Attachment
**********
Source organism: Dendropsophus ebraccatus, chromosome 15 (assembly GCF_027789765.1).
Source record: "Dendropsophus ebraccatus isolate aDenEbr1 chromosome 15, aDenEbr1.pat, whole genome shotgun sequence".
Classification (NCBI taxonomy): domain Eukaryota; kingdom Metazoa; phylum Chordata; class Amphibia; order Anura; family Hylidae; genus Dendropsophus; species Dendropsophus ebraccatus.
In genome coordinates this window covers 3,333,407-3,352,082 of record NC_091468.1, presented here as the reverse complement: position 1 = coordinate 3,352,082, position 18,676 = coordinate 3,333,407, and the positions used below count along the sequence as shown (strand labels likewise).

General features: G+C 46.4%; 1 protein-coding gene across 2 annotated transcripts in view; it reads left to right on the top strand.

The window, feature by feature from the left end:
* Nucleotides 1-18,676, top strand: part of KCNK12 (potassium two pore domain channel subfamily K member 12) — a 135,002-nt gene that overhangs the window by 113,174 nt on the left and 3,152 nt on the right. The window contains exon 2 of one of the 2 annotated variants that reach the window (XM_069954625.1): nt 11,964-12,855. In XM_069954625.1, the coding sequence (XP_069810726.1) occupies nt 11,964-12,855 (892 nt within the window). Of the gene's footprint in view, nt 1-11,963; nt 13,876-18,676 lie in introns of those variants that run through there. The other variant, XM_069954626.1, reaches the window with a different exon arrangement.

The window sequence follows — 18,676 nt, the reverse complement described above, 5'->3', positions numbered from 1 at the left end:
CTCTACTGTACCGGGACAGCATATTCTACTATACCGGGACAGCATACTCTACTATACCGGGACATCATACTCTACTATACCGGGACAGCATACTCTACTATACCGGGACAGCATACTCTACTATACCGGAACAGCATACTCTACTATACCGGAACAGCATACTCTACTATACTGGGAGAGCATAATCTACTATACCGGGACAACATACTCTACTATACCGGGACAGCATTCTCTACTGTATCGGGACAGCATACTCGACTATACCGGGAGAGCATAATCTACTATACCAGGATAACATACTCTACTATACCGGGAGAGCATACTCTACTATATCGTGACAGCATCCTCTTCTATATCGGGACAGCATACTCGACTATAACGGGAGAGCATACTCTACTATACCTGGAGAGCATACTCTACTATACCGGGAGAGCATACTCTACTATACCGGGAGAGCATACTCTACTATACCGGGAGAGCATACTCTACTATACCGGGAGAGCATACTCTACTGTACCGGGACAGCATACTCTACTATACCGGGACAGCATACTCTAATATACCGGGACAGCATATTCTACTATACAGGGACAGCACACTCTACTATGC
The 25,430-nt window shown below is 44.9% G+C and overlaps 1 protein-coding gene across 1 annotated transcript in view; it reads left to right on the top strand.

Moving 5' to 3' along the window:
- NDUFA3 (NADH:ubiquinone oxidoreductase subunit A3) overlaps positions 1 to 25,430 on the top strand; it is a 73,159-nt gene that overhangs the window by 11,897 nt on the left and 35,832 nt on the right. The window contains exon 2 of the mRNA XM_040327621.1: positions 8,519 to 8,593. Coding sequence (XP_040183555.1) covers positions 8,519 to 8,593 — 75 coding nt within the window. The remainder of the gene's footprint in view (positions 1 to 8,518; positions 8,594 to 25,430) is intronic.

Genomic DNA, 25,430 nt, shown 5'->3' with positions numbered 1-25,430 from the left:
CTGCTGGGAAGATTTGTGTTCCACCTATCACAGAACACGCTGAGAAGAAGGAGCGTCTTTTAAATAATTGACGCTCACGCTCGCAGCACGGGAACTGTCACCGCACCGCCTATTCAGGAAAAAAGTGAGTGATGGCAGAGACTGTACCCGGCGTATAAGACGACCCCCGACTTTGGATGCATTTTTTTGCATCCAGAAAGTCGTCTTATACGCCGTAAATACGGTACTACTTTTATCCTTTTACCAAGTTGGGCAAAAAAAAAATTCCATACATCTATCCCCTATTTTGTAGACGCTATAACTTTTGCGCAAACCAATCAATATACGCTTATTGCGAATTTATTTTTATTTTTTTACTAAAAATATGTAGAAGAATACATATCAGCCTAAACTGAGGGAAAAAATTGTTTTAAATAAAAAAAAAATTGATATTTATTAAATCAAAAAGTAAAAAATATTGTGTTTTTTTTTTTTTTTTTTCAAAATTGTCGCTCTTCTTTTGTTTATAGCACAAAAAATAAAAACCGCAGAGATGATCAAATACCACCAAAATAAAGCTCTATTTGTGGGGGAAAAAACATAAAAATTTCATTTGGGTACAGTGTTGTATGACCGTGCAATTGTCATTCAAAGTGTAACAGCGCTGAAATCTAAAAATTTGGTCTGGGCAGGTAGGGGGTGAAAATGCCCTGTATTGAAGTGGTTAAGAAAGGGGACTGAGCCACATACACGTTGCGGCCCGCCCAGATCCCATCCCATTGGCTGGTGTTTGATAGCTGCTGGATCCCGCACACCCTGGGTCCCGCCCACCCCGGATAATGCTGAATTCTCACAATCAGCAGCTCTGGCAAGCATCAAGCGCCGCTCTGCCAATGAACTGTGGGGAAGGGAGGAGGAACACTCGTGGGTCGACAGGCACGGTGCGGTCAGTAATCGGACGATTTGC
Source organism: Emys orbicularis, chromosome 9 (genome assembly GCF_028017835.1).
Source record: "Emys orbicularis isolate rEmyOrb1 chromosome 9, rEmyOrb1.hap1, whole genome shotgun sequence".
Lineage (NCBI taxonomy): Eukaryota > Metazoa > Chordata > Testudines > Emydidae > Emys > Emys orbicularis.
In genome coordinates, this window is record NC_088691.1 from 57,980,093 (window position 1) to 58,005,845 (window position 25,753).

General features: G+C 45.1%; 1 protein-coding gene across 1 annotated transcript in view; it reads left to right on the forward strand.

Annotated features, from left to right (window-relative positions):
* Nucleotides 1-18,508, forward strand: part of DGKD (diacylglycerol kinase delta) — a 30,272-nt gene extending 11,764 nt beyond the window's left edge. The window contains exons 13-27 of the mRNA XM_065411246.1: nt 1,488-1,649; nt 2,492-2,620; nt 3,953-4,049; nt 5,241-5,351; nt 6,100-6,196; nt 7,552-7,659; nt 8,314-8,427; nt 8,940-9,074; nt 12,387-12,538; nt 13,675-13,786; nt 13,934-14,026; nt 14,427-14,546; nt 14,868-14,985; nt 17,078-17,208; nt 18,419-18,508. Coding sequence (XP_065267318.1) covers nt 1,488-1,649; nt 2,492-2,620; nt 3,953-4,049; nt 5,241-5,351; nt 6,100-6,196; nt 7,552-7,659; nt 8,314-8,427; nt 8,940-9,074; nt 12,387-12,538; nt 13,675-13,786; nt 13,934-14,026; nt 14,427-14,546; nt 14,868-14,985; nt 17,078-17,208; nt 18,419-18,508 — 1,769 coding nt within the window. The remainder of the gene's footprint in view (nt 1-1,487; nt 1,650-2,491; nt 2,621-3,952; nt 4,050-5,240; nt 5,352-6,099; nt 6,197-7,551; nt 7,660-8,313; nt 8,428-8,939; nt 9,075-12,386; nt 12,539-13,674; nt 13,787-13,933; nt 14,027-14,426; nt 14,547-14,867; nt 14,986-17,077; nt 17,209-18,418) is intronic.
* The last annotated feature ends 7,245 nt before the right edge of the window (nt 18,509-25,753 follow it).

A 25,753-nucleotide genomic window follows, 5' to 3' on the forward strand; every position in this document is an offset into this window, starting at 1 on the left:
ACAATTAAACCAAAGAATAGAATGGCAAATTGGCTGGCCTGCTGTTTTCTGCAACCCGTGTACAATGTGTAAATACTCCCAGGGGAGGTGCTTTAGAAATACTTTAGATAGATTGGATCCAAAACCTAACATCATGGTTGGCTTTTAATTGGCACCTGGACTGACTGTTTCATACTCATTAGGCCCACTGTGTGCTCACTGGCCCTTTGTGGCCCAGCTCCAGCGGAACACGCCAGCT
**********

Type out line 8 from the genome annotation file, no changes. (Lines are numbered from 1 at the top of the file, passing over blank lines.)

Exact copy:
The window sequence follows — 18,676 nt, the reverse complement described above, 5'->3', positions numbered from 1 at the left end: